As the story goes, in 1991 Linus Torvalds, then a student at the University of Helsinki, began work on the core component, the kernel, of his own operating system based off of Andrew S. Tanenbaum's teaching operating system MINIX.
Since releasing the source code 20 years ago, and under his guidance ever since, the Linux kernel has become central to the development of devices from smartphones to super computers.
But for most people, when they think of Linux, they think of Linux distributions, software that includes the Linux kernel and supporting resources that complete the basic requirements of an operating system.
A few weeks ago the Linux.com Editorial Staff posted an article on one of the earliest distributions of Linux, Slackware. That in turn got me thinking about some of my early exposure to Linux in the late 90s, and what media I might still have from that time.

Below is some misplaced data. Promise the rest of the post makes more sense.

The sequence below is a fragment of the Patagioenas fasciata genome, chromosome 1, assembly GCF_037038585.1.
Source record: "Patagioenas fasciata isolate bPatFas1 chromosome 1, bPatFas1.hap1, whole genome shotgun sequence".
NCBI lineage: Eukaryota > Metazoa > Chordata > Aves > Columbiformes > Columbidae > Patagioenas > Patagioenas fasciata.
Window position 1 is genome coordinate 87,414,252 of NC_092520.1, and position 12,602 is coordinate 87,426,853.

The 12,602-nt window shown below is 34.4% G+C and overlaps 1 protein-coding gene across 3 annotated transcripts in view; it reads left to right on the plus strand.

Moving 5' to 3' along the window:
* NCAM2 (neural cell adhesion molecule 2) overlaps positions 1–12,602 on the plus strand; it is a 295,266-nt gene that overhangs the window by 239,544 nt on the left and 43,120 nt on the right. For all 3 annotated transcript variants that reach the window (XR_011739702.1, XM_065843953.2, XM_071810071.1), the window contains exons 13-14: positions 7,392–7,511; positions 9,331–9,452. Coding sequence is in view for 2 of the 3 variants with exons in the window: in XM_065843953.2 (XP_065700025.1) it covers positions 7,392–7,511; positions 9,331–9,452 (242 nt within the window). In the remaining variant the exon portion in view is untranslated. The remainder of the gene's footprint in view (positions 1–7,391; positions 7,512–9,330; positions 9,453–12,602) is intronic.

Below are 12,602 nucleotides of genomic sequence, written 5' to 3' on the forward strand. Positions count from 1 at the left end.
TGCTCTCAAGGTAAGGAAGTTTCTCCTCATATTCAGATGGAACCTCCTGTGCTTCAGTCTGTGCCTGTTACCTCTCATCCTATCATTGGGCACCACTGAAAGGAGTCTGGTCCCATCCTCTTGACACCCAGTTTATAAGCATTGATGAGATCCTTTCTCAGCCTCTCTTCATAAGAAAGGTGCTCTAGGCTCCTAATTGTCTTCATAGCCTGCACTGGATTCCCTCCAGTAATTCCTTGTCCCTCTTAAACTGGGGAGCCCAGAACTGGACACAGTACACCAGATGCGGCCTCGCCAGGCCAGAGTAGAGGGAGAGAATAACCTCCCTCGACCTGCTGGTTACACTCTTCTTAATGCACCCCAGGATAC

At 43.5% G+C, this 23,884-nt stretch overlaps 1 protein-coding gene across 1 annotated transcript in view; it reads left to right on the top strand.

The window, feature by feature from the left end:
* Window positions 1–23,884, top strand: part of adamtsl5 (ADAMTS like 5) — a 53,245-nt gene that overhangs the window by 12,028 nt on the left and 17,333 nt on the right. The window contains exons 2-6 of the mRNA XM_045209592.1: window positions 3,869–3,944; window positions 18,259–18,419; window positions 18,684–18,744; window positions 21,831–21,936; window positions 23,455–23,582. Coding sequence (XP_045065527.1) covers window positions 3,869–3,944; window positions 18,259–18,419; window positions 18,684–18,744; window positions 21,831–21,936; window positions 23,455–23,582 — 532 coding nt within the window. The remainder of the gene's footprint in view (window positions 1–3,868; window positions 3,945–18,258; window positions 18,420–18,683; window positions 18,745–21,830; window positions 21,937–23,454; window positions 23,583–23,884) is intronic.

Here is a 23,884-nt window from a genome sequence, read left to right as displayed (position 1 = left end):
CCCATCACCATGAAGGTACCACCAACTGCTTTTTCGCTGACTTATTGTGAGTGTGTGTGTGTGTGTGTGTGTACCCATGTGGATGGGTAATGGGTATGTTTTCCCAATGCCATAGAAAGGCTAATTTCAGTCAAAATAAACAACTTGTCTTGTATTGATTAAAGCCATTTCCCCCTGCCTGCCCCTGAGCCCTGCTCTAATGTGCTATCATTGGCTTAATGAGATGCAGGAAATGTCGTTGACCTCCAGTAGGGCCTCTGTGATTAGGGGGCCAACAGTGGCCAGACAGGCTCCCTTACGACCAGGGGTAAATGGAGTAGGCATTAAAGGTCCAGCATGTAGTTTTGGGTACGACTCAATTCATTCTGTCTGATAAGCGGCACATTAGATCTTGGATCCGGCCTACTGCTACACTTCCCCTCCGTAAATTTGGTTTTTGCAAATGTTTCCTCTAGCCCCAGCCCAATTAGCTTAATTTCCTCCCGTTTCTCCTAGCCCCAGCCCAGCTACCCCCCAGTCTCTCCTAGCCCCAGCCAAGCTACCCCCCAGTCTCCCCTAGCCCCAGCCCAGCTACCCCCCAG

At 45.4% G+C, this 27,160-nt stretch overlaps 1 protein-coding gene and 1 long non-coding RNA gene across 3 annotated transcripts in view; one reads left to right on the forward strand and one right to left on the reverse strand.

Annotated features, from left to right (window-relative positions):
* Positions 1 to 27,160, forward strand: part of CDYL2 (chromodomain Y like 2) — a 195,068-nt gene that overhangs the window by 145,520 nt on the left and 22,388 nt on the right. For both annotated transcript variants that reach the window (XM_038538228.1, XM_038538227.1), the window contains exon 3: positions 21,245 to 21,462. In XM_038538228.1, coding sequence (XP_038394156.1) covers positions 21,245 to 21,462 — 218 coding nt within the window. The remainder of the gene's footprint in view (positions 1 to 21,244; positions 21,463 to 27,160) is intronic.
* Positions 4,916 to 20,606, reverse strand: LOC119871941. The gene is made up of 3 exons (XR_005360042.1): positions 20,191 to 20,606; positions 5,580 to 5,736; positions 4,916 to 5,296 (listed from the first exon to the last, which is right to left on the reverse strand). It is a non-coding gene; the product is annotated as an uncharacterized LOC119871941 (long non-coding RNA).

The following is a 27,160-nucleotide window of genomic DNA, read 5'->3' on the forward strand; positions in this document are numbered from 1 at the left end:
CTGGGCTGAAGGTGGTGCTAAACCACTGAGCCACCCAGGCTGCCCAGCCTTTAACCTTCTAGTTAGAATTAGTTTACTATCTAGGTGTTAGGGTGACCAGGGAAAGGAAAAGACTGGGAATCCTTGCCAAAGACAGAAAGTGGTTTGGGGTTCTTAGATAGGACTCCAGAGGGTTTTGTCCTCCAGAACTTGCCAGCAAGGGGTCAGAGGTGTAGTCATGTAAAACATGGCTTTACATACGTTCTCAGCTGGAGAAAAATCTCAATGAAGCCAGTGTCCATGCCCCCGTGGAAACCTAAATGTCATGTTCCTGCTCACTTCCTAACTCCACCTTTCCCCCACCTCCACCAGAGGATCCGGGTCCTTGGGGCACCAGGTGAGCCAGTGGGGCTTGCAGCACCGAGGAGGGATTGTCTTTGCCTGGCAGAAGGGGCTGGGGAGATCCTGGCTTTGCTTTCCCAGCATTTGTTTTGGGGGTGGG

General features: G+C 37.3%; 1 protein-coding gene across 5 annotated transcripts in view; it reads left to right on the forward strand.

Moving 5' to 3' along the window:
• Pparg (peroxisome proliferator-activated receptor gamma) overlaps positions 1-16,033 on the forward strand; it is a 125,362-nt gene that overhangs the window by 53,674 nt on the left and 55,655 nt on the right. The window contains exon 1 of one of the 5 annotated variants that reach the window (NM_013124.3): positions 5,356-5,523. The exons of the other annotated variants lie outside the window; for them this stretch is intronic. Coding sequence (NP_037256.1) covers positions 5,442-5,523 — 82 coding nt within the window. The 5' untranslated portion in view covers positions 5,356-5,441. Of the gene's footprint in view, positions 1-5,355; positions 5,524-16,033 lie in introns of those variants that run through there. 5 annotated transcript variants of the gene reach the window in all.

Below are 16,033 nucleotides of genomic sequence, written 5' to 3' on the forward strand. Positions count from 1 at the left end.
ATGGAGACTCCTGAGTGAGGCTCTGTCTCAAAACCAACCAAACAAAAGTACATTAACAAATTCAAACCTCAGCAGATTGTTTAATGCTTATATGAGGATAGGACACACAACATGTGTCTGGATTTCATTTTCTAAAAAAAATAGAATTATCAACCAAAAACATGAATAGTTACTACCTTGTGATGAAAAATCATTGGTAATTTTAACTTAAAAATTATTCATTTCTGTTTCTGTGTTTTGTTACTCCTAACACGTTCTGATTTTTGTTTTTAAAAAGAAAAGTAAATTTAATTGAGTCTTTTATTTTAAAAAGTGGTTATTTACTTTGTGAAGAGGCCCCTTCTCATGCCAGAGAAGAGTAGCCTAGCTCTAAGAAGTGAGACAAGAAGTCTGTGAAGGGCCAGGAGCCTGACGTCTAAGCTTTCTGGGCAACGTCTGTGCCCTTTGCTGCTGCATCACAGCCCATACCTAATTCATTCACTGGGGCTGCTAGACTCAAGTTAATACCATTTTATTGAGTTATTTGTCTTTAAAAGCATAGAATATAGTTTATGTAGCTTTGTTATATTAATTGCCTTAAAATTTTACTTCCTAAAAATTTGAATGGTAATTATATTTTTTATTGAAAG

A quick scan of my bookshelf revealed a couple of interesting artifacts. One is a copy of a book, "The Complete Linux Kit", a 1995 title that included a CD-ROM with the Slackware Linux distribution1 that was compiled by Daniel A. Tauber and printed by Sybex.
My personal copy of Andrew S. Tanenbaum's Modern Operating Systems from my Computer Science days along with Daniel A. Tauber's The Complete Linux Kit and Randy Hootman's Linux - Installation and Beyond
The second is a video, "Linux - Installation and Beyond" which is described as a "three hour seminar showing installation of Red Hat Linux, Slackware Linux, Yggdrasil Plug-and-Play Linux" featuring Randy Hootman and was distributed by Yggdrasil Computing. Alas while Red Hat and Slackware still exist, in one form or another, the Yggdrasil distribution is no longer maintained and the company no longer exists.
In a small effort to share what Slackware was like, "back in the day" I offer this copy of Randy Hootman's tutorial on installing and using Slackware Linux version 2.3:
As a small bonus, and because I personally worked for Red Hat, once upon a time, here is Randy on Red Hat Linux v2.0:
 Where the CD has since gone to, I'm note sure . Probably in a book of CD-ROMs in the storage.